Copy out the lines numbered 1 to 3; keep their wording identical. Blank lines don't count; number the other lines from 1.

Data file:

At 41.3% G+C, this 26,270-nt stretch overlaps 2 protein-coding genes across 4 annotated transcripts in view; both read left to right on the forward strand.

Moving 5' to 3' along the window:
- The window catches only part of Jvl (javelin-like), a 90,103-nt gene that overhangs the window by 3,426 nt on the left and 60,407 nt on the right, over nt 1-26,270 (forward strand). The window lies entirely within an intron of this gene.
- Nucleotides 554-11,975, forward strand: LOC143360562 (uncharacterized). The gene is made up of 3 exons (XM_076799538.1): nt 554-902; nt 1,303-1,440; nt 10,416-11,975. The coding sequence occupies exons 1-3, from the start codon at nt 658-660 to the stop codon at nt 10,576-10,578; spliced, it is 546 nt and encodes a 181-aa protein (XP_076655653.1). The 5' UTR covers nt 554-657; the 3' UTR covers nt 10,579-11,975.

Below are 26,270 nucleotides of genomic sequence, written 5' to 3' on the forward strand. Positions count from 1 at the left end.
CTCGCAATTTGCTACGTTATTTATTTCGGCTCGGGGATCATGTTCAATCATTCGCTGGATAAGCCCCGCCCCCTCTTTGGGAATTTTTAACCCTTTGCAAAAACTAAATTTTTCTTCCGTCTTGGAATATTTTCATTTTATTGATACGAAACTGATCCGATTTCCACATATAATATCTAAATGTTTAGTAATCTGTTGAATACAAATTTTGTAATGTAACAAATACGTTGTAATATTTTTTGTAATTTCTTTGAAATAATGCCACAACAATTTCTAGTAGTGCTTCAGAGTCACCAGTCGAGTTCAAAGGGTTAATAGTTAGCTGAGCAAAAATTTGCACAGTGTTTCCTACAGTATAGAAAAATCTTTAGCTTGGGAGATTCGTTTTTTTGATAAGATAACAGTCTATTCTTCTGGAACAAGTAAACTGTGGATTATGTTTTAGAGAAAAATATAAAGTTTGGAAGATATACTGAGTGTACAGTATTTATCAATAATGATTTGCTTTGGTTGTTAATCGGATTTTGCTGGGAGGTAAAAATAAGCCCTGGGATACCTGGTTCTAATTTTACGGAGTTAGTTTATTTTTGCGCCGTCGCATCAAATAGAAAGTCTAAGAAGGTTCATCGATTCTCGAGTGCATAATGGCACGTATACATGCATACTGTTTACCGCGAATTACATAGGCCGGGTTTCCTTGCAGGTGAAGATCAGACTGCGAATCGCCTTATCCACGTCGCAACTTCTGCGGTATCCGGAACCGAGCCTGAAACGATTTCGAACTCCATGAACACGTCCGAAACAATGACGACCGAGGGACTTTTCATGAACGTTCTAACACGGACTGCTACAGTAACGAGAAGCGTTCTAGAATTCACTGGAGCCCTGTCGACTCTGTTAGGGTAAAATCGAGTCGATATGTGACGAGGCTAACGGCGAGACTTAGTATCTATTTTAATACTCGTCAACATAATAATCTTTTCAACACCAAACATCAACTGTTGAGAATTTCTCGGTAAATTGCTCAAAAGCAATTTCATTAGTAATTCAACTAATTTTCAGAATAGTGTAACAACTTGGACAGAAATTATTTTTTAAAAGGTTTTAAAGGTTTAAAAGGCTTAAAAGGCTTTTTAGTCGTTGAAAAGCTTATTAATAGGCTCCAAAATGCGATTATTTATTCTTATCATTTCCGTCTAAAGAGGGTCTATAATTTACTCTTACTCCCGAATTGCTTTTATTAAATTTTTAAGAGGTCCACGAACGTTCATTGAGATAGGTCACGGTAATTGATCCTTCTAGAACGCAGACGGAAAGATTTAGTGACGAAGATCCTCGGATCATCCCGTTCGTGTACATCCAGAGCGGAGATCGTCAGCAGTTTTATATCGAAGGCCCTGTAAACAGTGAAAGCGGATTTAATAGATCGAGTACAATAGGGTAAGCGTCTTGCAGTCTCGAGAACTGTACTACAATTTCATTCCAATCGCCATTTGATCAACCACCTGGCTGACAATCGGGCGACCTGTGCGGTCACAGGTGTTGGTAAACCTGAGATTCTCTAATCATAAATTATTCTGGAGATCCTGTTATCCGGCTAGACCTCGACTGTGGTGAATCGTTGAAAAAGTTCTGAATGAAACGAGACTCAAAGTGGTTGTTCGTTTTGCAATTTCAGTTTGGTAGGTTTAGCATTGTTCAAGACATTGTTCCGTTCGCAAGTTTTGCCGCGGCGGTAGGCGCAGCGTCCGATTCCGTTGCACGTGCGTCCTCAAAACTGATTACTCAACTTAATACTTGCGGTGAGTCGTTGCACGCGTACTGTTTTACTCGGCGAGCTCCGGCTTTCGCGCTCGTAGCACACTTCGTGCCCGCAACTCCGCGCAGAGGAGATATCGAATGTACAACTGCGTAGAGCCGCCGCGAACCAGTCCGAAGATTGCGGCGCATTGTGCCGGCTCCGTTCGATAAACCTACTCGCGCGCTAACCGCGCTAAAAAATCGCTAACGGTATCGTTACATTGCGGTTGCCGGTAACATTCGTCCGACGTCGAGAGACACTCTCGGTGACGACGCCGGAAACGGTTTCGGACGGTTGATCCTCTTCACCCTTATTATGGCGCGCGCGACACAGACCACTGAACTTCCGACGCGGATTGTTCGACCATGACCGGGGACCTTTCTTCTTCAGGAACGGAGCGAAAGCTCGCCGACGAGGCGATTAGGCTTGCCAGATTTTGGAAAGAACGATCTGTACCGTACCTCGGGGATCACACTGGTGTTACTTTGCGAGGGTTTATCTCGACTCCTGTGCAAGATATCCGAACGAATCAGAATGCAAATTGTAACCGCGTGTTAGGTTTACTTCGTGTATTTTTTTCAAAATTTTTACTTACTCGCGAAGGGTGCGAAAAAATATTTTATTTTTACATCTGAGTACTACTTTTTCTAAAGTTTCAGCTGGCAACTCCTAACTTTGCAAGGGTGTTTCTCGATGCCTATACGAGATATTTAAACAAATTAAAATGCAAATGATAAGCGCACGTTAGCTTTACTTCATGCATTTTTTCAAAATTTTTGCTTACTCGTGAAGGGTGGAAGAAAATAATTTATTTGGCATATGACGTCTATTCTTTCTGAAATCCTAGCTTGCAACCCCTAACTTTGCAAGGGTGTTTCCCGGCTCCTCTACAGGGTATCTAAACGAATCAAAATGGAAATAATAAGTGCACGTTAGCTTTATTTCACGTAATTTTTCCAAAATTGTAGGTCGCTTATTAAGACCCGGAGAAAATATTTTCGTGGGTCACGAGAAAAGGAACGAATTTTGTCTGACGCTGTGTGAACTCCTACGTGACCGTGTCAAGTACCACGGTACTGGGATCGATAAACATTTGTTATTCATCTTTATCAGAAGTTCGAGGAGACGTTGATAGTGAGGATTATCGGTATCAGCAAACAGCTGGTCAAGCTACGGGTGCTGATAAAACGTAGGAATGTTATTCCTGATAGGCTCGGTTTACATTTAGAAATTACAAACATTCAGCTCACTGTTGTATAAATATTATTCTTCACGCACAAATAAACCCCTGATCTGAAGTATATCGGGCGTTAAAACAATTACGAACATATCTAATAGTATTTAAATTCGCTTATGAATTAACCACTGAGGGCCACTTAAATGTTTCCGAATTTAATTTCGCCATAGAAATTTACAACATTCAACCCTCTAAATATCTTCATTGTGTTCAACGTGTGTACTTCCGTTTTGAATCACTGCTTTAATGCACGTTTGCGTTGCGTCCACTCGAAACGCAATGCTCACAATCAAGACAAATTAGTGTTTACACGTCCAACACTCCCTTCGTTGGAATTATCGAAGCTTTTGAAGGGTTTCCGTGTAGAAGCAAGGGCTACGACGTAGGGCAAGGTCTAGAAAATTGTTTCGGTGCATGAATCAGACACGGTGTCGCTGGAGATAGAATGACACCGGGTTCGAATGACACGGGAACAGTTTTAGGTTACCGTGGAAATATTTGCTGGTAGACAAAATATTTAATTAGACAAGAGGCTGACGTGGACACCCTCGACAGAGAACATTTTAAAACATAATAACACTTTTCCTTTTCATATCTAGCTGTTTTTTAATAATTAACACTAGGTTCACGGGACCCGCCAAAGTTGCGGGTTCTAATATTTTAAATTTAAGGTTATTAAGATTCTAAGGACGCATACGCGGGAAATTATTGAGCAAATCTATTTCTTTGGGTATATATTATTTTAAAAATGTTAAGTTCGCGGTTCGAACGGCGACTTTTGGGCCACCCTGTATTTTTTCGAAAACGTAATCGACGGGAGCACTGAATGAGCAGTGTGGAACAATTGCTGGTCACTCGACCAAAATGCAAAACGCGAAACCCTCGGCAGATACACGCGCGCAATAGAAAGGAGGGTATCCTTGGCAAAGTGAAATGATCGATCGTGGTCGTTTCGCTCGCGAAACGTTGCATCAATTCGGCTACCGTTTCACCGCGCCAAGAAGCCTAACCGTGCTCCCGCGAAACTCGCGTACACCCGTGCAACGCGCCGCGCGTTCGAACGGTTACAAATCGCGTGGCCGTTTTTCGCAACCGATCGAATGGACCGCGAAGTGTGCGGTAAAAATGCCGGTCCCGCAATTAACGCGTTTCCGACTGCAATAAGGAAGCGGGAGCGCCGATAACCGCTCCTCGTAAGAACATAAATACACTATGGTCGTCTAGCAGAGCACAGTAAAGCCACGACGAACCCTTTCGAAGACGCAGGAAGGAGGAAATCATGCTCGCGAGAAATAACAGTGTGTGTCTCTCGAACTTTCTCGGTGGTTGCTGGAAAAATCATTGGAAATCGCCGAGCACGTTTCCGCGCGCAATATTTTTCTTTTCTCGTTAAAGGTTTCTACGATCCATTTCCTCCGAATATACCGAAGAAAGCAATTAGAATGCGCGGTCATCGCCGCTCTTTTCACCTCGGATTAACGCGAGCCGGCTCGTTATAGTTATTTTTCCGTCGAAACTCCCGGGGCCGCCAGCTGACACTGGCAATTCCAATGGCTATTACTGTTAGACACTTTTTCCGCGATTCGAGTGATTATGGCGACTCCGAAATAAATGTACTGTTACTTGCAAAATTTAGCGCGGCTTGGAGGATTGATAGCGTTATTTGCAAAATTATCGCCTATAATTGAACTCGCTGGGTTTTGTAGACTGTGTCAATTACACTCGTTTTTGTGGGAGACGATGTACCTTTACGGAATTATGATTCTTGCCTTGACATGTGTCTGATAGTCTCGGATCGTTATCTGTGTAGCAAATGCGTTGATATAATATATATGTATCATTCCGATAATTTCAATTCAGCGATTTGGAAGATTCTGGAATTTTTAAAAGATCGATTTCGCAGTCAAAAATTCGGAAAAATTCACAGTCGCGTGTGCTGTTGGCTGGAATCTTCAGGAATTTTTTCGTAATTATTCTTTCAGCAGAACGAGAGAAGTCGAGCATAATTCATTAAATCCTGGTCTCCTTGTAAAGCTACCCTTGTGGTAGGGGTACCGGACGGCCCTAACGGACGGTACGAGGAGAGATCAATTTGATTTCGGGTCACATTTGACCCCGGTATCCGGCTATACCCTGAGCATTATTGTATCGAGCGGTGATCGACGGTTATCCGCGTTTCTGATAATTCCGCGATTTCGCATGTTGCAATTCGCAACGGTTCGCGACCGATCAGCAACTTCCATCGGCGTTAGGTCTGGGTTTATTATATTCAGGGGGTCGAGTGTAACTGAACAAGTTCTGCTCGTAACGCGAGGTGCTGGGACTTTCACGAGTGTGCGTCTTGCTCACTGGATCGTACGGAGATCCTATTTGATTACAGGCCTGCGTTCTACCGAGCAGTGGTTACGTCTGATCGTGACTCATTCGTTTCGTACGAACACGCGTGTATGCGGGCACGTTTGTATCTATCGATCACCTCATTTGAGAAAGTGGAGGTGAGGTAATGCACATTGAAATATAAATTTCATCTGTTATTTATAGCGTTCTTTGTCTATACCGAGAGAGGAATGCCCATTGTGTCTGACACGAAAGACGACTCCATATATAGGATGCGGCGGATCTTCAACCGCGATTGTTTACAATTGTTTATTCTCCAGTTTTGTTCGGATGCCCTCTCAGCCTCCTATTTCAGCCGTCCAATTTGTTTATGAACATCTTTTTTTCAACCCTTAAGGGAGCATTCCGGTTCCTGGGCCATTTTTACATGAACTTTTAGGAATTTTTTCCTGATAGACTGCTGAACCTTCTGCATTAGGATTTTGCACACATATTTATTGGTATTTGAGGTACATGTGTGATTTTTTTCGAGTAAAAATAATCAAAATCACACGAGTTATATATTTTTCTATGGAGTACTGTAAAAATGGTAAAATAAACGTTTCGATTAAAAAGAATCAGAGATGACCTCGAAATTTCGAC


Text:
At 41.3% G+C, this 26,270-nt stretch overlaps 2 protein-coding genes across 4 annotated transcripts in view; both read left to right on the forward strand.

Moving 5' to 3' along the window:
- The window catches only part of Jvl (javelin-like), a 90,103-nt gene that overhangs the window by 3,426 nt on the left and 60,407 nt on the right, over nt 1-26,270 (forward strand). The window lies entirely within an intron of this gene.